Film history nuts (especially those fond of the technical stuff), pre-Code fans and those of us who just can’t get enough classic horror really need this Blu-Ray. It shows what can be done these days to bring a beat-up old movie back from the brink — and lets us sit back and really enjoy this creepy old thing like never before. Essential. 

* If London After Midnight suddenly turned up, would you care what kind of shape the print was in — or if the movie was actually any good? I didn’t think so.

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Filed under DVD/Blu-ray Reviews, Fay Wray, Pre-Code, Warner Archive, Warner Bros.

Blu-Ray News #282: Dragnet (1954).

Directed by Jack Webb
Starring Jack Webb, Ben Alexander, Richard Boone, Ann Robinson, Stacy Harris, Virginia Gregg, Victor Perrin, Georgia Ellis, James Griffith, Dennis Weaver, Dub Taylor

A friend and I were talking a couple months ago about the movies we really wanted to see on Blu-Ray. That’s the kind of thing movie geeks do to pass the time. Well, I put the 1954 Dragnet feature in my top spot, and Kino Lorber has announced it for Blu-Ray later this year. You can imagine how stoked I am.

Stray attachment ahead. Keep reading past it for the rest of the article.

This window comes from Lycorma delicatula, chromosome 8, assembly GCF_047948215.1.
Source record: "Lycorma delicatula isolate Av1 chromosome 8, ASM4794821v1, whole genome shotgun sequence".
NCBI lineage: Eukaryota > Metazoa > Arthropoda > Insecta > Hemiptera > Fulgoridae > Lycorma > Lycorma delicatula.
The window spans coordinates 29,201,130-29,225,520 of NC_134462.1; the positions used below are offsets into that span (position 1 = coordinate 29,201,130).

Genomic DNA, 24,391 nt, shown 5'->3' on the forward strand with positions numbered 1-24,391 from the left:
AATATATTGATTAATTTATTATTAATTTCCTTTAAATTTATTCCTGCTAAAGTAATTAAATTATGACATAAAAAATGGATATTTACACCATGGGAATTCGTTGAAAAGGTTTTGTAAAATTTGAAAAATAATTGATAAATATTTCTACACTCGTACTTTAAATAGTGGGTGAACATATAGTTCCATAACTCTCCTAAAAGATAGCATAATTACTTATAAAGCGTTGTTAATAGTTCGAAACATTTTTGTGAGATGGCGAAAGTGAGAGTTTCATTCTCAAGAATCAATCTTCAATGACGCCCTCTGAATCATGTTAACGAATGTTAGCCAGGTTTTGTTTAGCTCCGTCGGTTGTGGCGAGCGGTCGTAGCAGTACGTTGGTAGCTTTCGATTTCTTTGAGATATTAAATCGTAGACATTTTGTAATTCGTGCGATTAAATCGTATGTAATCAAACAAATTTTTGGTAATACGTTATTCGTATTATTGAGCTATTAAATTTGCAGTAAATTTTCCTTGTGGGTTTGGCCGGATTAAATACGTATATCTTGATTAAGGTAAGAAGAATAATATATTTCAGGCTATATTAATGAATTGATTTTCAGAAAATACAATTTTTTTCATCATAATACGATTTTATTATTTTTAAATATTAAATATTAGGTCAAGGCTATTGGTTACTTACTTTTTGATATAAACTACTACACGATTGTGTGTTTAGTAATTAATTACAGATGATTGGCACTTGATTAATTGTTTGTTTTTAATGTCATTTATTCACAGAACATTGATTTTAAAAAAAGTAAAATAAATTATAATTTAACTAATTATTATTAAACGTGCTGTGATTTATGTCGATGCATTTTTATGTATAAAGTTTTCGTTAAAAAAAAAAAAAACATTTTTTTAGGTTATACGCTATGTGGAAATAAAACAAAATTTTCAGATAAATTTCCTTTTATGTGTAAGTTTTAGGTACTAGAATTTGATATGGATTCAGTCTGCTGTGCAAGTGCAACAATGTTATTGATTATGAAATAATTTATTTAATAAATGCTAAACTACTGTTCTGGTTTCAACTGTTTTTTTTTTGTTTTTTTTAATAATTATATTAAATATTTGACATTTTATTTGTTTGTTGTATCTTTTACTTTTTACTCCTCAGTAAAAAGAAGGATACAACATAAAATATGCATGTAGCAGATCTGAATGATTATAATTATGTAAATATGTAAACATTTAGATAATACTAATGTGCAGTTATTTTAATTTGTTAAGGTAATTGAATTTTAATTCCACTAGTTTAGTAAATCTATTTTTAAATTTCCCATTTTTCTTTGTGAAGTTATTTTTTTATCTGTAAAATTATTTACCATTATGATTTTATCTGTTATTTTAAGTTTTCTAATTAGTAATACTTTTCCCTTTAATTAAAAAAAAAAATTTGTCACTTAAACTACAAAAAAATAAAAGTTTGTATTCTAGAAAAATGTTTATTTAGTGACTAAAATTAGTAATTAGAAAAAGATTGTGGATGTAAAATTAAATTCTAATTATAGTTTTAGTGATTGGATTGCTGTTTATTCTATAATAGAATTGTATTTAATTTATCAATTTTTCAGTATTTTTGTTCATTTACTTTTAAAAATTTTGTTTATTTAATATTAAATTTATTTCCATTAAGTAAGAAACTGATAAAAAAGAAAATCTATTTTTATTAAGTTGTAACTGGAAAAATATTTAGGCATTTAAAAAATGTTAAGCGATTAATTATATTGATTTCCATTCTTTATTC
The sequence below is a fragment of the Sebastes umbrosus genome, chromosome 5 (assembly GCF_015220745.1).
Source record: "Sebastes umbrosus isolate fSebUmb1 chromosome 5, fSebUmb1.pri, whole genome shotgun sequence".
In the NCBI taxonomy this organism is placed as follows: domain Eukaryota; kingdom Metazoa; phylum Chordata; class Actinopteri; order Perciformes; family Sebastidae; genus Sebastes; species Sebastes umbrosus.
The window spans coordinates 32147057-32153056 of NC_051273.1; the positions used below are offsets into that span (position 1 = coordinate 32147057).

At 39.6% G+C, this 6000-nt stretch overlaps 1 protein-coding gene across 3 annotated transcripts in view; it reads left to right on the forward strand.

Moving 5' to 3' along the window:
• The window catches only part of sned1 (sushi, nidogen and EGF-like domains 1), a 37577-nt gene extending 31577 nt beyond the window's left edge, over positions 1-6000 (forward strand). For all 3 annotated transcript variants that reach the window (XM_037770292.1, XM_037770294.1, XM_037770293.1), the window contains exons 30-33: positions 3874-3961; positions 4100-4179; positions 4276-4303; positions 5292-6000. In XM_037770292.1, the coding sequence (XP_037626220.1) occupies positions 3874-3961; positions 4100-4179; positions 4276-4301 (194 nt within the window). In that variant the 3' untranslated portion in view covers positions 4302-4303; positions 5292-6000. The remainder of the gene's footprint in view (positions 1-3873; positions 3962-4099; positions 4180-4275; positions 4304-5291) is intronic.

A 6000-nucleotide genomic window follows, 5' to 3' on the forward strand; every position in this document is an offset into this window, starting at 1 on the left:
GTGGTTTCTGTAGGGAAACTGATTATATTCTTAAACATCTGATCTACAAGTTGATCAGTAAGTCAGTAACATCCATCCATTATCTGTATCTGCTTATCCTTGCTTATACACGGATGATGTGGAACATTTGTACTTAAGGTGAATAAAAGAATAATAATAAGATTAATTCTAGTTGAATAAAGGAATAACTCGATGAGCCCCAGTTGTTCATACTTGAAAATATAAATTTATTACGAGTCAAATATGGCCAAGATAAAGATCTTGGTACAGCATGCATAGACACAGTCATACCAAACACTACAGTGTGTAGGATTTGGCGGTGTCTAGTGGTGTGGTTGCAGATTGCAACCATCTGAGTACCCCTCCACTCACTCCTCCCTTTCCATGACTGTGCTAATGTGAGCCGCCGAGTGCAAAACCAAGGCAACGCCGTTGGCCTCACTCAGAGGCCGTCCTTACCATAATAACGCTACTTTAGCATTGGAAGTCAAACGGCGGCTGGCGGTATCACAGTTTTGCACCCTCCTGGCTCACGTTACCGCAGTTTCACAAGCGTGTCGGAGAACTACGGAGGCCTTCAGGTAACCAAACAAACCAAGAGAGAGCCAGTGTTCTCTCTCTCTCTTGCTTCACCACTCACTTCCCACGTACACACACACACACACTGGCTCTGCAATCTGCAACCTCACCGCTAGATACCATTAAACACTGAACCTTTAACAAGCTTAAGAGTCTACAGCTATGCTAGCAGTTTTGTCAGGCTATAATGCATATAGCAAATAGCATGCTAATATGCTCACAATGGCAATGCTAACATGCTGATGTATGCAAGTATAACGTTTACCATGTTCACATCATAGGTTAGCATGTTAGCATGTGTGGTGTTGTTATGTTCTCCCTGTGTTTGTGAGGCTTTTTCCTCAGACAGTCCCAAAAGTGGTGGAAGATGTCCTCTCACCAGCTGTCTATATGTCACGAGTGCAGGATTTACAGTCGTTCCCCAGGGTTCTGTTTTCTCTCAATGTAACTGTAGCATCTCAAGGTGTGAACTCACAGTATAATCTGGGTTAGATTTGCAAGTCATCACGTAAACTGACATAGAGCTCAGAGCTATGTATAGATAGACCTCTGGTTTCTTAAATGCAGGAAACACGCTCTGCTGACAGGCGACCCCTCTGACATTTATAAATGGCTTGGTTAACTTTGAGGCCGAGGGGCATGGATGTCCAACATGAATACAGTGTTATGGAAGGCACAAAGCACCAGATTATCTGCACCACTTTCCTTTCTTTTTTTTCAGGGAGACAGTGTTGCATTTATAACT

aadrag10This movie’s got everything that makes the original Dragnet TV show so perfect, only more of it. The same no-nonsense style (with a few camera moves here and there), the same character actors and the same Joe Friday (Jack Webb) talking smack to every crook he comes across. There’s more violence (Dub Taylor gets shot in the face before the WB shield even shows up!), widescreen, WarnerColor and a majestic version of the theme song from the Warner Bros. orchestra. This is one of my favorite movies, and the old DVD is atrocious.